20-year-old Baltimore Activist Wins International Environmental Award

Washington, D.C. — The Environmental Integrity Project congratulates a 20-year-old Baltimore activist who was named today as the recipient of an international environmental award, The Goldman Prize.  The honor for Destiny Watford is a major victory for community members who have been working for years to stop a proposal to build what would be America’s biggest trash-burning incinerator.

Watford, of Curtis Bay, helped to start a high school student group called Free Your Voice to fight the Energy Answers project when she was 17 years old. She was one of six winners of this year’s Goldman Environmental Prize, which honors grassroots environmental heroes around the world. Watford was the only recipient of this year’s prize from the continental U.S., with the other winners from Slovakia, Cambodia, Puerto Rico, Peru, and Tanzania.

Watford and fellow students at Benjamin Franklin High School in far south Baltimore were concerned that the air pollution from the proposed incinerator in Fairfield would make air quality problems worse in their community, which already suffers from high rates of asthma.  The Environmental Integrity Project helped community members with their efforts to make sure the project’s permit complied with the federal Clean Air Act.

According to the Goldman Prize website: “A huge breakthrough moment came when Watford and Free Your Voice students discovered that Baltimore City Public Schools, along with other city government agencies and local nonprofits, had signed an agreement to purchase energy from the incinerator. In May 2014, Watford and her fellow students attended a school board meeting to urge them to divest from the project. Destiny gave a compelling presentation, students showcased art and music performances, and parents joined in with testimonies of support. …”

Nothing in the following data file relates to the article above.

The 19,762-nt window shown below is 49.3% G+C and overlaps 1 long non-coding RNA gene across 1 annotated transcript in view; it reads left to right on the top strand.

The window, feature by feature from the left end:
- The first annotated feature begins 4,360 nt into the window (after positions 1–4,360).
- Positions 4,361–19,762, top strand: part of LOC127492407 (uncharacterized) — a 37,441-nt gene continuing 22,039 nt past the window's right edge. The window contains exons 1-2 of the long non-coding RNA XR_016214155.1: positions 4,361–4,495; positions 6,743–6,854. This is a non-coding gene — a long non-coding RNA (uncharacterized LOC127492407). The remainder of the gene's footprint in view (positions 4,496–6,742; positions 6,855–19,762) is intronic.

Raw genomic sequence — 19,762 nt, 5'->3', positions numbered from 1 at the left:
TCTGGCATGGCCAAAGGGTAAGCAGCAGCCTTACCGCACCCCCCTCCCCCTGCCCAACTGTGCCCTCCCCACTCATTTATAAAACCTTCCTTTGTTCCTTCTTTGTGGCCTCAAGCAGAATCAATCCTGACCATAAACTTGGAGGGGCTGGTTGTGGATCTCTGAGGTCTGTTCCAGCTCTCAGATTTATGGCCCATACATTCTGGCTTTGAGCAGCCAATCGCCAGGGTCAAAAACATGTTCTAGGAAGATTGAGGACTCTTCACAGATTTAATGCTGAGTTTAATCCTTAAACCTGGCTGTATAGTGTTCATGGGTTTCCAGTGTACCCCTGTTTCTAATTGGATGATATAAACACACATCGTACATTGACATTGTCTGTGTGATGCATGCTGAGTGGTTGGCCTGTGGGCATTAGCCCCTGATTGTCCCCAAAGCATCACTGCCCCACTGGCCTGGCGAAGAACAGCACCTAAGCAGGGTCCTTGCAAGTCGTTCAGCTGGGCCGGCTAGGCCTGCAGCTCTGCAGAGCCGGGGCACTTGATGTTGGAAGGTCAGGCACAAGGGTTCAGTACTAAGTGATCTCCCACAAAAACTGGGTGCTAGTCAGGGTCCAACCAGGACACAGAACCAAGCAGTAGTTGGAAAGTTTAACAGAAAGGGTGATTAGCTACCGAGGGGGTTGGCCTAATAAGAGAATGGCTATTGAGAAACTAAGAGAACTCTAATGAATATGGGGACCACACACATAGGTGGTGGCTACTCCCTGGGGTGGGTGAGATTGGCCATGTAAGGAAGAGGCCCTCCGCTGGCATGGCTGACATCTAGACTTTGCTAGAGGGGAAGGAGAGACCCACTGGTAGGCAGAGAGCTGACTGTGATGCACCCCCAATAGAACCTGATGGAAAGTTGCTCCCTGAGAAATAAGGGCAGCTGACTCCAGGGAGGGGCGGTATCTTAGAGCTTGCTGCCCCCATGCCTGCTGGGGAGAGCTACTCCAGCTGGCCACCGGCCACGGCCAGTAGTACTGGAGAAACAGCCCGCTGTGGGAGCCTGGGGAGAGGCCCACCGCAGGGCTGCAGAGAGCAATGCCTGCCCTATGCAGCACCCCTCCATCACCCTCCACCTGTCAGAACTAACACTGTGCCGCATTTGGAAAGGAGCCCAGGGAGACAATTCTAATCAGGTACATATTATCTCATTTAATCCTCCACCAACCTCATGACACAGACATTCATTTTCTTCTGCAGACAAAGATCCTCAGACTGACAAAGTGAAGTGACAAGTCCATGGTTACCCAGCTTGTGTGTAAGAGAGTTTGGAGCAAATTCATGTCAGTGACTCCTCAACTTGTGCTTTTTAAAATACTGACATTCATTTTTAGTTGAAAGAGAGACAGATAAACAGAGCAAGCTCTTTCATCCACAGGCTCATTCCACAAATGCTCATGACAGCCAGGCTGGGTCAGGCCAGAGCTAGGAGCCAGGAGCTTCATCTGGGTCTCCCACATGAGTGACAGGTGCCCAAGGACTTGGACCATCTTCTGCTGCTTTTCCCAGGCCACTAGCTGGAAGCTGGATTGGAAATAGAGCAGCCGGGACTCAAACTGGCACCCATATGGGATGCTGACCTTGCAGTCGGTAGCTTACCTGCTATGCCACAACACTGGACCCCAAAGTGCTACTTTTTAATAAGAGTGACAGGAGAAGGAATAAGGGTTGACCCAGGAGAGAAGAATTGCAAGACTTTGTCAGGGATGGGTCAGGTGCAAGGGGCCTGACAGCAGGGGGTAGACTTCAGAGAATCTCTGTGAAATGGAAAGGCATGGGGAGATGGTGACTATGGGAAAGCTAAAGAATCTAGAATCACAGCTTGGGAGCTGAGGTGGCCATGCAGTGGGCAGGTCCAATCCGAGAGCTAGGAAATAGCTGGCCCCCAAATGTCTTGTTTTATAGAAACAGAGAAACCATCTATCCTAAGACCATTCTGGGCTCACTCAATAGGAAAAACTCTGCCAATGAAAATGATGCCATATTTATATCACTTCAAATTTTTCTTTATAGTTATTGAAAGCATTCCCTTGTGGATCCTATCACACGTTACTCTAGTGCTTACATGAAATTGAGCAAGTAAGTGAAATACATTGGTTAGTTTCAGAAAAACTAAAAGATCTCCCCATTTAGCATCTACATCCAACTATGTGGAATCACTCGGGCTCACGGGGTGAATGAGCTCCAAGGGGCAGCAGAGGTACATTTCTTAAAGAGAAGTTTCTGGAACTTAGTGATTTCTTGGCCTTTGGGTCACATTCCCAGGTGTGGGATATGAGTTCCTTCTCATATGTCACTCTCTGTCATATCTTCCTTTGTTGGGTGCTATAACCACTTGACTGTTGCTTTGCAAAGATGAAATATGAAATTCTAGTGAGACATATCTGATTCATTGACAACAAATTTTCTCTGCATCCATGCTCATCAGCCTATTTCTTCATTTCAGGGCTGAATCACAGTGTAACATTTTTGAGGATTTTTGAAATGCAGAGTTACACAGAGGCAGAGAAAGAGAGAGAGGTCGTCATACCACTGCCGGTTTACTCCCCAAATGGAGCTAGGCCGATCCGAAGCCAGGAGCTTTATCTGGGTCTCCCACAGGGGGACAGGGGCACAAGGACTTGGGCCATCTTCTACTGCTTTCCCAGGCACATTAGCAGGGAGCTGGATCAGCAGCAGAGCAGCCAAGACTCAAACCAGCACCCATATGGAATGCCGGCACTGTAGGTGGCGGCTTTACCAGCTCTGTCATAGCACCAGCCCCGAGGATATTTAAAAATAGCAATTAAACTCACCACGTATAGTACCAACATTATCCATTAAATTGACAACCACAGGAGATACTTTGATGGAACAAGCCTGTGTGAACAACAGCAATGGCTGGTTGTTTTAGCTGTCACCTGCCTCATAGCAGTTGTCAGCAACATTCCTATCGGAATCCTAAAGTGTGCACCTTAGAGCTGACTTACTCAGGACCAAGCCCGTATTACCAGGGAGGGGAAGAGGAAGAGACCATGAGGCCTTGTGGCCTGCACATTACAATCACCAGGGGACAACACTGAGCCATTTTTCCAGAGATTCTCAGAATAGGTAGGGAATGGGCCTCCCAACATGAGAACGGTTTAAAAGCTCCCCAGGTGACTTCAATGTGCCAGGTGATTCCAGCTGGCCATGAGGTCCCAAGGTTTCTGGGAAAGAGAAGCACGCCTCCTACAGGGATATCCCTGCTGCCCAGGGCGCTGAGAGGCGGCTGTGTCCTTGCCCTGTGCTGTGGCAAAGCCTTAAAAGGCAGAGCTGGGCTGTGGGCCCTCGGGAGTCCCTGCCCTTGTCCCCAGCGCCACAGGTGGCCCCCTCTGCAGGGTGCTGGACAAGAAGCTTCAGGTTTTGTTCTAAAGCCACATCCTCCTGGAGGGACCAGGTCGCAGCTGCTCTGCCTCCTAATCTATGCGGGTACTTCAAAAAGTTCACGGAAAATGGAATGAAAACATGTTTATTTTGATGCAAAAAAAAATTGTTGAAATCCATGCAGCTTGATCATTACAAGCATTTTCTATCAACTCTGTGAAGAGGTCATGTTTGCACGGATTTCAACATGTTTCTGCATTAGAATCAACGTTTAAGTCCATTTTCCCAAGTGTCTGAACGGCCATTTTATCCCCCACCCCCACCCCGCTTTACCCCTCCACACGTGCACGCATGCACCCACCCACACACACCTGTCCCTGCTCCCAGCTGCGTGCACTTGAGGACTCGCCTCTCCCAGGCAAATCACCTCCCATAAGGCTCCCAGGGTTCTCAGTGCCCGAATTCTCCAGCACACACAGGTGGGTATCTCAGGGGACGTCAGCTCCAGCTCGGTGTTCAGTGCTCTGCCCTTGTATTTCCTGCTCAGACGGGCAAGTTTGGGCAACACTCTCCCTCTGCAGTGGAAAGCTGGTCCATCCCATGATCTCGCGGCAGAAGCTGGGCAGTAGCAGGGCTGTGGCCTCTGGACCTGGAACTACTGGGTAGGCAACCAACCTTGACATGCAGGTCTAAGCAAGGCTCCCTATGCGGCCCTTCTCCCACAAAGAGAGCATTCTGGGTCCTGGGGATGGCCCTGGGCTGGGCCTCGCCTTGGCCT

“In February 2015, in response to concerns from students and their families, the school board voted to terminate its contract with Energy Answers, the incinerator’s developer. By the fall of that year, all 22 customers canceled their contracts, leaving the incinerator with no market for its product,” according to the Goldman Prize website. “The victory marked a moment of rebirth for Curtis Bay residents who finally felt that their voices were heard and that their health and lives mattered.”

For more details, visit the Goldman Prize website.

The Environmental Integrity Project (EIP) and other allies have been working to support the residents of Curtis Bay in their efforts to challenge the incinerator project.   On March 17, in response to a legal challenge from EIP, the Maryland Department of the Environment decided that the permit for the project — approved back in 2010 — had expired, meaning that the New York-based developers could not proceed without a new permit.

“Community members have been working to bring truly green community driven positive alternatives like solar, recycling, and composting that provide good jobs for residents, and don’t put our lives at risk,” Watford said at the time in an EIP press release. “The incinerator was holding us back from that positive vision. “

For more information on EIP’s work on the incinerator and other pollution sources in Curtis Bay, click here.